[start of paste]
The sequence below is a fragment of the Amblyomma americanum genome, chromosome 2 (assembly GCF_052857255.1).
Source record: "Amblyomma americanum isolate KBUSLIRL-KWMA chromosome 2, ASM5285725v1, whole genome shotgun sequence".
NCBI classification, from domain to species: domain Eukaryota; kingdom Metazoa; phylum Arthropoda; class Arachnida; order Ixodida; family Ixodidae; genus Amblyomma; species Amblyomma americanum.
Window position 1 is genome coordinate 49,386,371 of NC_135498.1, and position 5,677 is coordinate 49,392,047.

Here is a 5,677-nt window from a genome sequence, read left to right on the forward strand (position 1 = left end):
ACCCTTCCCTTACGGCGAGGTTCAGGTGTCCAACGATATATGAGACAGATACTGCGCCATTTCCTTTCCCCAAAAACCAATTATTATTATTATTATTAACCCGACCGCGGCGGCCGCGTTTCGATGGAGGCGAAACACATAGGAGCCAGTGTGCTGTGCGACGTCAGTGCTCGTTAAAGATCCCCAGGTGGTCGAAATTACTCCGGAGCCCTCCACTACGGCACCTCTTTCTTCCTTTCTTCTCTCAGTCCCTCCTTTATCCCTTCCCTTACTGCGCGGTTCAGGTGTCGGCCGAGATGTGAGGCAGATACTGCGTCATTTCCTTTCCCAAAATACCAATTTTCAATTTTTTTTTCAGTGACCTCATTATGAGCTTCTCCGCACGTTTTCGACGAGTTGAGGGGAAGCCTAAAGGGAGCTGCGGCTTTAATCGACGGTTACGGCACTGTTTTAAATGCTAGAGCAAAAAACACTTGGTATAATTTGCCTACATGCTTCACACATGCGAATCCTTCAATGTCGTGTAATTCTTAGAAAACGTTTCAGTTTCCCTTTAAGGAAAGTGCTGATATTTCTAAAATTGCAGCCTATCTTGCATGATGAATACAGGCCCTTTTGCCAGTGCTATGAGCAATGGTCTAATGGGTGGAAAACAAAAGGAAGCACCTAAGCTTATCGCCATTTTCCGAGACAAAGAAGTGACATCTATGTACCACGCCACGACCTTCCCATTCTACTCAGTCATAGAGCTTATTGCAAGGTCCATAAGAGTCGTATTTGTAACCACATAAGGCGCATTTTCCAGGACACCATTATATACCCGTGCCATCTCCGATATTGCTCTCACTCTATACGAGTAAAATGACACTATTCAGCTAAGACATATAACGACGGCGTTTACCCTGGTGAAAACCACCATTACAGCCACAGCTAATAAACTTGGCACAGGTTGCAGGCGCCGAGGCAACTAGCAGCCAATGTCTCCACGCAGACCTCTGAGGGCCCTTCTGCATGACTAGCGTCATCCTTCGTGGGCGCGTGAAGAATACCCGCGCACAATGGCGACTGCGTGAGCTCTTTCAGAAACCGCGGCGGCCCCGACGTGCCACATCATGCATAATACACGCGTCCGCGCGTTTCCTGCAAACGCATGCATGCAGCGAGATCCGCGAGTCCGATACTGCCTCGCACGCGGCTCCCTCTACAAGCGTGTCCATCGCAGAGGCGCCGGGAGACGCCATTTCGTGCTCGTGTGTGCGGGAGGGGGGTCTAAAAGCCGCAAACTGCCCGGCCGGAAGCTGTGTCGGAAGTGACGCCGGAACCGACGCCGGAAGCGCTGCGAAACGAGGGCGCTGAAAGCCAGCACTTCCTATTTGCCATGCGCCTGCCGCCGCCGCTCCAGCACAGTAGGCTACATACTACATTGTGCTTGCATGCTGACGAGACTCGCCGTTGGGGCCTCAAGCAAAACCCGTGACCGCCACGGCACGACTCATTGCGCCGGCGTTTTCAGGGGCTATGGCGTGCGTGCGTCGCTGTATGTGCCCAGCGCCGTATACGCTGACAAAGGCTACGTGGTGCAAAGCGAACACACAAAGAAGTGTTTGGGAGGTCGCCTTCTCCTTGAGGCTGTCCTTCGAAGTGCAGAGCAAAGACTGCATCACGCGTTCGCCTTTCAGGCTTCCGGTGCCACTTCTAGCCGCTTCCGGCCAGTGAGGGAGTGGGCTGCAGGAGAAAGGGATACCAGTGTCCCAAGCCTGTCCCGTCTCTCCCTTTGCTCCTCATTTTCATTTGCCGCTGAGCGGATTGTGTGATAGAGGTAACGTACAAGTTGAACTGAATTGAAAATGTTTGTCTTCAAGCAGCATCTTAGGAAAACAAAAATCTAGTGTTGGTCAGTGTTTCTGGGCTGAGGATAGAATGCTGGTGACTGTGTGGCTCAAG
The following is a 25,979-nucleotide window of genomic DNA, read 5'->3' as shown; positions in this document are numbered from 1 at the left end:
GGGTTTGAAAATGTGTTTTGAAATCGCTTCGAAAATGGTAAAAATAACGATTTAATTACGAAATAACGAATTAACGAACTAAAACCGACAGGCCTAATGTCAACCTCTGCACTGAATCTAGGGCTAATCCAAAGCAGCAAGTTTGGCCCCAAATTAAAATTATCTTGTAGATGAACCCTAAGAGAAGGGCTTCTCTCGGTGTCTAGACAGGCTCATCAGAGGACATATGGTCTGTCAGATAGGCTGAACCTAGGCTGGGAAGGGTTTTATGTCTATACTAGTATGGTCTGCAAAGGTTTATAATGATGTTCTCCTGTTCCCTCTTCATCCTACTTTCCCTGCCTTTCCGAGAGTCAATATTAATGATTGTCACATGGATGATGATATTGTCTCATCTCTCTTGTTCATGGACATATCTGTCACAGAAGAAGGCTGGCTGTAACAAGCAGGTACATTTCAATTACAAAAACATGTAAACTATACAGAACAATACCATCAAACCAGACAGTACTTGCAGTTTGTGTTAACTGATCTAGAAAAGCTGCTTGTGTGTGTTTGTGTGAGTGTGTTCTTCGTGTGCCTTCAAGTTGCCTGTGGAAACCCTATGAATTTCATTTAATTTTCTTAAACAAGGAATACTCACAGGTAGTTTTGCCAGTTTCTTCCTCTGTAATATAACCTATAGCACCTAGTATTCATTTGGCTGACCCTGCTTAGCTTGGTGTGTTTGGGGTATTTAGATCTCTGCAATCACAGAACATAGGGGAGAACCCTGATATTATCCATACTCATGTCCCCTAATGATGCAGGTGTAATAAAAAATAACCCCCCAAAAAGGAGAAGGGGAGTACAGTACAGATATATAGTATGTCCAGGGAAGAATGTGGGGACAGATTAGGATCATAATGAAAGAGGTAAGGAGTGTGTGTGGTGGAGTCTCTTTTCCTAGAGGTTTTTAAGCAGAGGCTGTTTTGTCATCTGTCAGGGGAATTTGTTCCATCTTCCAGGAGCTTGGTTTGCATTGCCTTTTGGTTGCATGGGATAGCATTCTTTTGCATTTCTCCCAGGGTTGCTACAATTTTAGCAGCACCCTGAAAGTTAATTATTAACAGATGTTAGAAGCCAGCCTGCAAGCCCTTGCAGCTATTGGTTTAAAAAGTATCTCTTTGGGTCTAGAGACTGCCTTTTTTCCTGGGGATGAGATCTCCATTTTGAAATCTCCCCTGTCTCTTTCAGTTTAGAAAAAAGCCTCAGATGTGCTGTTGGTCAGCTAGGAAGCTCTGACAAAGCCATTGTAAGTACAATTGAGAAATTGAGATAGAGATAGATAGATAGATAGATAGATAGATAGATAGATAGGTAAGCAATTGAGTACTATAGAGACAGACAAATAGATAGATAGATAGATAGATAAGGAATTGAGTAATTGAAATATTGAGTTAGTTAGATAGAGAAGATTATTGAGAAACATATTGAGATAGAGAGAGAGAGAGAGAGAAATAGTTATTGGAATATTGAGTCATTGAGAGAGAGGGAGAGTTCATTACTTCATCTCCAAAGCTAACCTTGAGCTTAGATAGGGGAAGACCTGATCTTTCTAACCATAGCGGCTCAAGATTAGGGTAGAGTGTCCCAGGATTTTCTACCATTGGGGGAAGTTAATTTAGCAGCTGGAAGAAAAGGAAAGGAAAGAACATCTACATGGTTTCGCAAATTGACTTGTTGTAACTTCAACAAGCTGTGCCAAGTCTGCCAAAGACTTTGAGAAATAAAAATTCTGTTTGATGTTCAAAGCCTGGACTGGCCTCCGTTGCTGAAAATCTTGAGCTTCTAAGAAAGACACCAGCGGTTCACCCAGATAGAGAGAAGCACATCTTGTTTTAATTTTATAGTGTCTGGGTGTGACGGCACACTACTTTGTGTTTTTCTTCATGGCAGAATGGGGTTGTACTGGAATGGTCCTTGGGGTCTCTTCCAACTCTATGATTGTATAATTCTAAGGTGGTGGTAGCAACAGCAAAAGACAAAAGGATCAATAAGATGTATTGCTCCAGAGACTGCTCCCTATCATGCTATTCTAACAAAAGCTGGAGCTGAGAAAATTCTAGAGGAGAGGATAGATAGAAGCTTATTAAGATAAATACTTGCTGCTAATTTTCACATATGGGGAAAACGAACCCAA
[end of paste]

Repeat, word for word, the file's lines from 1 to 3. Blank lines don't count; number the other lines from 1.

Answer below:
The sequence below is a fragment of the Amblyomma americanum genome, chromosome 2 (assembly GCF_052857255.1).
Source record: "Amblyomma americanum isolate KBUSLIRL-KWMA chromosome 2, ASM5285725v1, whole genome shotgun sequence".
NCBI classification, from domain to species: domain Eukaryota; kingdom Metazoa; phylum Arthropoda; class Arachnida; order Ixodida; family Ixodidae; genus Amblyomma; species Amblyomma americanum.